Xavier Chollet runs a clean-energy fund that’s beating the market with bets that might not be immediately associated with green investing: Semiconductors.
(Bloomberg) — Xavier Chollet runs a clean-energy fund that’s beating the market with bets that might not be immediately associated with green investing: Semiconductors.
The $5.3 billion Pictet Clean Energy Transition fund, which holds the likes of Tesla Inc. and Vestas Wind Systems A/S, has almost a third of its assets in chip companies, focused on those that make devices that minimize energy loss when electricity is used. Chollet’s top holdings include ON Semiconductor Corp., Marvell Technology Inc. and NXP Semiconductors NV.
Even after this year’s surge in stock prices caused the sector’s valuation to almost double, Chollet says the momentum is only beginning, thanks to the arrival of artificial intelligence tools that will increase demand for chips.
“Sure, valuations have expanded but in the case of many of these names we are still below the valuations of the S&P 500,” the Geneva-based fund manager said in an interview. “Even more so now with arrival of Chat GPT, providing more growth and profitability. Even at these levels, clearly valuations still make sense, of course.”
Pictet Clean Energy, which Chollet manages with Manuel Losa and Guillaume Martin-Achard, has returned 21% this year, beating 93% of peers and outpacing the S&P 500’s 19% return.
The types of chip companies he owns are appealing because they are less affected by economic cycles and there’s a high barrier to new entrants, Chollet said. The fund also owns suppliers to the chip industry, such as design-software company Synopsys Inc. and equipment makers Applied Materials Inc. and ASML Holding NV.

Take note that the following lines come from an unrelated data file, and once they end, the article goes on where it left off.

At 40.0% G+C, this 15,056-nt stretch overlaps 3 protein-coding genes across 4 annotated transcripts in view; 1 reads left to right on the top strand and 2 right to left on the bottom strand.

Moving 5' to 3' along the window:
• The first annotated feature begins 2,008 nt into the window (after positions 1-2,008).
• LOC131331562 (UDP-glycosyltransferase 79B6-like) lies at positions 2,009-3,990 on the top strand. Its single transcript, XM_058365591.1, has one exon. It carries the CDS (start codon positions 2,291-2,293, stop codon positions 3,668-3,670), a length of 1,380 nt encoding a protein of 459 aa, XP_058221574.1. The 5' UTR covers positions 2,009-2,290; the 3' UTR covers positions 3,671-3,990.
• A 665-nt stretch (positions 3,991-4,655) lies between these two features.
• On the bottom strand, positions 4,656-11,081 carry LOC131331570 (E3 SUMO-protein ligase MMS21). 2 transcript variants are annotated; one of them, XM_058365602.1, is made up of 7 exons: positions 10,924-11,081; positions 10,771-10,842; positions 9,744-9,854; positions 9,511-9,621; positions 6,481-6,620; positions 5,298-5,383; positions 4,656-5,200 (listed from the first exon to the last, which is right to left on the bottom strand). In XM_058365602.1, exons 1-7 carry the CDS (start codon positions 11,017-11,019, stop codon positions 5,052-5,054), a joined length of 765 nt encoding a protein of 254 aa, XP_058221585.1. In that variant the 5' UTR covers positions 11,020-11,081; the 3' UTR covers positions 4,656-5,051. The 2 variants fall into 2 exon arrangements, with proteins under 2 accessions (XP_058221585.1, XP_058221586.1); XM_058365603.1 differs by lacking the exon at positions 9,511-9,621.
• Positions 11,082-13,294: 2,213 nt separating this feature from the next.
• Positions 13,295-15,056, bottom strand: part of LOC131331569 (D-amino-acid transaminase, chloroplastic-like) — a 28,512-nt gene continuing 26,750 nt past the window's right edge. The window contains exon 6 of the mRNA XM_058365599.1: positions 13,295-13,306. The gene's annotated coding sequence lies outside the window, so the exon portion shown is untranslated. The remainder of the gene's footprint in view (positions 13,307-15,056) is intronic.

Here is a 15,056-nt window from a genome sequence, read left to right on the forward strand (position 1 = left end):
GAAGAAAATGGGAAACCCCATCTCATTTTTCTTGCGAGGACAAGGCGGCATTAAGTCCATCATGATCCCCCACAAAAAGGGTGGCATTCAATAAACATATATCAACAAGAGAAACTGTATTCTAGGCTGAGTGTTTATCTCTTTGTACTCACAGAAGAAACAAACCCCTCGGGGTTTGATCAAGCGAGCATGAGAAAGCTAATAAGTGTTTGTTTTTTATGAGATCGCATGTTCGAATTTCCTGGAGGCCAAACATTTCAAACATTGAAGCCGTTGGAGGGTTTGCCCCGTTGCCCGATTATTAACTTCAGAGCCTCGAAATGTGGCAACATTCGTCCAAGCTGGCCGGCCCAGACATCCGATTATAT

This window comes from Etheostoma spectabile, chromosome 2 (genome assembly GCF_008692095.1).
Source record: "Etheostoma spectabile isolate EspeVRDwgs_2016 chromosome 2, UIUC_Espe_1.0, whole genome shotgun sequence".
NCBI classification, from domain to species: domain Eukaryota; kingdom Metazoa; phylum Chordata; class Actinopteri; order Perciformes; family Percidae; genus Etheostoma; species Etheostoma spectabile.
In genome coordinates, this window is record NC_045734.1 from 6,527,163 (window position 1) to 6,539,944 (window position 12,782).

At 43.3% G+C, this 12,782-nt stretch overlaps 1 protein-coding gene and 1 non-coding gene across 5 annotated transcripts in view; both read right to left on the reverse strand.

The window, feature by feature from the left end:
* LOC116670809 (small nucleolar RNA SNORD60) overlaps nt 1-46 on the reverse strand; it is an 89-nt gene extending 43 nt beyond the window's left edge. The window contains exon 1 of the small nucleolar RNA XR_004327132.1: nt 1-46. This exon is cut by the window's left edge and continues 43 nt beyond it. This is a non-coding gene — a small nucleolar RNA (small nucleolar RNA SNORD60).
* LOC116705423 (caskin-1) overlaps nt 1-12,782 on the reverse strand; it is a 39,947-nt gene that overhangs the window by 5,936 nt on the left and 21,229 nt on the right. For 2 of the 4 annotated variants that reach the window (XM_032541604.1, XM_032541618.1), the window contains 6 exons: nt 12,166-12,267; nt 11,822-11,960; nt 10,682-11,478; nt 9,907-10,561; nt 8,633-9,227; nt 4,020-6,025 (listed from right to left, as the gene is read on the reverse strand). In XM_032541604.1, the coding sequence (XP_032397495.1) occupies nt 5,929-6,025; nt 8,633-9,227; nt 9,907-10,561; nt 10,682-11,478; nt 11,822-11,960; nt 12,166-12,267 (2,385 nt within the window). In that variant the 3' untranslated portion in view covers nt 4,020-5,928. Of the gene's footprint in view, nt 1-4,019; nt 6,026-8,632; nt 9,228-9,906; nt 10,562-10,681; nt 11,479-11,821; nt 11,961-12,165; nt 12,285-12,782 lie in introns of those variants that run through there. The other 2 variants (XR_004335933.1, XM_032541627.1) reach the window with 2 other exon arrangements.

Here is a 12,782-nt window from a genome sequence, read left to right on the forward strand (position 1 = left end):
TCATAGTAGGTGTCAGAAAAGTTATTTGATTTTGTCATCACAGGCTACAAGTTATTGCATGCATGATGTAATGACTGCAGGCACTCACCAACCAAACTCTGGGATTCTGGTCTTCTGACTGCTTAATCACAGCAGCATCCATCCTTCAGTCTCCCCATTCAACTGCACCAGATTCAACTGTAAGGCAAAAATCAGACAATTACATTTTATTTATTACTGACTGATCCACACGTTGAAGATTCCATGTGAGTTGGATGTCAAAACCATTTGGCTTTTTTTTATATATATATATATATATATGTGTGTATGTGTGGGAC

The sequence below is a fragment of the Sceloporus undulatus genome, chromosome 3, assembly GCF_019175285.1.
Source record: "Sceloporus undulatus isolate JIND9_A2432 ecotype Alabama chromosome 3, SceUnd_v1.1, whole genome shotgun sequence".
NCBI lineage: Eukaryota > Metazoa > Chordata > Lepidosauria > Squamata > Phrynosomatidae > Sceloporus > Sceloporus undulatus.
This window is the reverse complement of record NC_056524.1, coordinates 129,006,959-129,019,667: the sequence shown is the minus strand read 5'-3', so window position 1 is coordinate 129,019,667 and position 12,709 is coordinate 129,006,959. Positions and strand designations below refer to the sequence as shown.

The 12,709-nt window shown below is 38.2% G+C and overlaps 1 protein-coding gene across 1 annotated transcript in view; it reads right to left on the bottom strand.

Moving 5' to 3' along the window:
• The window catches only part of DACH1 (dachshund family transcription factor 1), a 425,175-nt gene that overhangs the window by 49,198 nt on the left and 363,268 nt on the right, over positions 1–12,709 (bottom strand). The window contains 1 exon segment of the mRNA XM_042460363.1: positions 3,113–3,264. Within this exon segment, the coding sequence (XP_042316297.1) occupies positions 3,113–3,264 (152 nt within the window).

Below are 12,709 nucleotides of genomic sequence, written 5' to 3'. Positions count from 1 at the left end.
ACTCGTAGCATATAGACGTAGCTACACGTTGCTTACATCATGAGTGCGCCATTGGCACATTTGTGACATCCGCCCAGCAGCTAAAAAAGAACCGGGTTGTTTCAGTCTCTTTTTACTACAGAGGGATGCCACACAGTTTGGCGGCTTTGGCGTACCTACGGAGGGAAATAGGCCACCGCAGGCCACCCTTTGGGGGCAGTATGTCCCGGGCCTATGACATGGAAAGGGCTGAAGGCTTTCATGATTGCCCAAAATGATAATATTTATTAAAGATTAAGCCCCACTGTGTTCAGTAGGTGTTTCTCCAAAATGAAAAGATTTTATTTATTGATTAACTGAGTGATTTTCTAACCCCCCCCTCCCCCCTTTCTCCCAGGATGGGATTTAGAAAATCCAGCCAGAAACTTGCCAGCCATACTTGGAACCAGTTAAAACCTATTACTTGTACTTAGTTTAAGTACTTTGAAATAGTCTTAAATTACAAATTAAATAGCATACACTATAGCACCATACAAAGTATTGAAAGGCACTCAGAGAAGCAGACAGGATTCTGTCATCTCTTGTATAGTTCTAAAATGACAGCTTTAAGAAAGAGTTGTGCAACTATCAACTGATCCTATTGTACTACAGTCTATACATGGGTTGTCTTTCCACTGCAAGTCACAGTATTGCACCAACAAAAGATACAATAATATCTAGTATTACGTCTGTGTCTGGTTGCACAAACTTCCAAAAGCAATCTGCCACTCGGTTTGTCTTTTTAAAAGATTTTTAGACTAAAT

“We have been very bullish over the past few years over this group,” he said. “Going forward, the two major growth drivers which will lead to an increase in the growth of the industry are electric cars and AI.” The fund has trimmed its stake in ON Semiconductor and Marvell this year but they’re still among its largest holdings.
Most of the investments are in US stocks due to the amount of choice compared to Europe, he said. The fund’s 25% renewables exposure is mostly Europe-based, however, and includes pure solar or wind companies as well as utilities such as Germany’s RWE AG and Nextera Energy Inc. of the US. Solar-equipment maker Enphase Energy Inc. was the biggest positive contributor to the fund performance last year.
Tesla, a long-term position in the fund, is the only automotive pure-play stock in the portfolio. He added to the position at the end of last year when the stock sold off, Chollet said.
Chollet expects a better economic backdrop for the market, saying that inflation is cooling off and peak interest rates are near. “The market is expecting rates to come down next year, which from a valuation point of view would be tailwind for us,” he said.
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